Are you a developer who’s familiar with all layers in software development? Then consider yourself a full-stack developer! If you’re like me, you started your career by learning all aspects of software development. And you realized that it takes a lot of work and time to develop an app that has both the front end and back end. I recently worked with mobile apps and I had a lot of fun with building and deploying them on my phone. One problem that I faced initially was switching from coding in Swift for an iOS app, and then back to coding in JavaScript for the app’s Node.js back end. It was confusing at times, switching from one programming language to another. For example, I would get used to Swift’s syntax for if-else statements or variable declarations where it’s different from JavaScript. It was confusing for me to work in multiple languages, especially different frameworks from different languages. I thought it would be more convenient to work with just one language on both contexts—and that’s where full-stack Swift came in handy.

Swift on the server with Kitura

Kitura is one of the server-side Swift web frameworks out there. I’ve found that working with Swift in both iOS app development and back-end development is making development easier all around. I only have to focus on the logic of the software and it ends up allowing me to code faster. Kitura also has a lot of supporting packages to make it easier for developers to build cloud-native applications. One package that really stood out to me during this process was Swift-Kuery-ORM. It’s an Object Relational Mapping library that’s built for Swift. The library makes it easy to connect your Kitura server with a SQL database. It uses Codables for the data models that make your RESTful APIs with Kitura simpler. This also allowed me to use the same Codables in both my iOS app and its server.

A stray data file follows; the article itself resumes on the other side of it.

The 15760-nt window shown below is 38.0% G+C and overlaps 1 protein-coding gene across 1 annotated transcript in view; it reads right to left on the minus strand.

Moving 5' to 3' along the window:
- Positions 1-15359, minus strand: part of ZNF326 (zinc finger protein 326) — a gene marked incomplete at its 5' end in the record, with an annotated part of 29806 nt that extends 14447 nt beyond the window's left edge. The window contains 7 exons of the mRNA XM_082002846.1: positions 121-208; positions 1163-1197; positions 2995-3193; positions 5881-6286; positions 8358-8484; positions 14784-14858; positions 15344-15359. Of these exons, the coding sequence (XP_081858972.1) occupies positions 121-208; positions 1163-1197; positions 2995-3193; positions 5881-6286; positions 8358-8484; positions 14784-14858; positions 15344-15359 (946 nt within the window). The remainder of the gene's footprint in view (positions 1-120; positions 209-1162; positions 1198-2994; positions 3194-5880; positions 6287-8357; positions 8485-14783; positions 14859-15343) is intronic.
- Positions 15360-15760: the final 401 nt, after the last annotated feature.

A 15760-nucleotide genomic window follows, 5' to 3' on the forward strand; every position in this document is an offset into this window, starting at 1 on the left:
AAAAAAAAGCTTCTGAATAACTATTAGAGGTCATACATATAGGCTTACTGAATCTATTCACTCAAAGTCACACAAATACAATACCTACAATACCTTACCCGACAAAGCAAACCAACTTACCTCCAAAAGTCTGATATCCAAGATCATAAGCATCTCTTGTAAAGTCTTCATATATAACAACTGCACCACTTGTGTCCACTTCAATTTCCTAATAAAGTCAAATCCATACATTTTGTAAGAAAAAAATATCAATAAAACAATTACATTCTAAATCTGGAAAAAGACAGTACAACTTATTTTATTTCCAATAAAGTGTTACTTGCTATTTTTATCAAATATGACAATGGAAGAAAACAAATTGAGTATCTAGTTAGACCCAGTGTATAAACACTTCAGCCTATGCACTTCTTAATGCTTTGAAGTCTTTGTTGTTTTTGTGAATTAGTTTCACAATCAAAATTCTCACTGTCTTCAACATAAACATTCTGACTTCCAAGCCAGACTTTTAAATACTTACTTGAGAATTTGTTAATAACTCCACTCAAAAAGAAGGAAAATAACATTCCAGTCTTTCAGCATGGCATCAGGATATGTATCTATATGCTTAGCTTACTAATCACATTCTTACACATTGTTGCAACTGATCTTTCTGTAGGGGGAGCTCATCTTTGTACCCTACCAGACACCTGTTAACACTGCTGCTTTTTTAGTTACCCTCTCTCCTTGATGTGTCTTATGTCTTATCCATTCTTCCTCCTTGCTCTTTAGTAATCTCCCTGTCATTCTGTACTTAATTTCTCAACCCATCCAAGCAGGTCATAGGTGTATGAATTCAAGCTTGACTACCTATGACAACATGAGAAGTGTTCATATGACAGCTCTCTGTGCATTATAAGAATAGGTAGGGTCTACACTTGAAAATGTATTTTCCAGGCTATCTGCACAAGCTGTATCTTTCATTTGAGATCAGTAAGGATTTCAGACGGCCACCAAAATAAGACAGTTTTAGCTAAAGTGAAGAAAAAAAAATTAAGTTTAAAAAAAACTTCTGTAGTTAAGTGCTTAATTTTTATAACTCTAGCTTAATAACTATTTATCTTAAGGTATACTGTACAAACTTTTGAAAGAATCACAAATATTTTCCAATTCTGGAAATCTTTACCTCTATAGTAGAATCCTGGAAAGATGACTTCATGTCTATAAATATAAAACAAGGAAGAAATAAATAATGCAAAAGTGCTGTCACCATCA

Try it now with Kitura on Kubernetes!

Kubernetes is already one of the popular container-orchestration platforms for developers who work with containers. In this new pattern, “Kitura on Kubernetes,” I walk you through building a server-side Swift with Kitura to create a step-tracking app that rewards users with “fitcoins.” This pattern uses three simple Kitura microservices that are connected to a PostgreSQL database for its persistence storage. This helps developers expose their back end for their iOS apps to communicate with. You also learn how to expose the back end in Kubernetes to a public domain with a TLS certificate for HTTPS.

Check out the GitHub repo and contribute

Kitura is open source and available on GitHub at IBM-Swift/Kitura. And all of the packages and tools can also be found on that organization. If you want to improve something or give feedback, feel free to open issues and/or pull requests!

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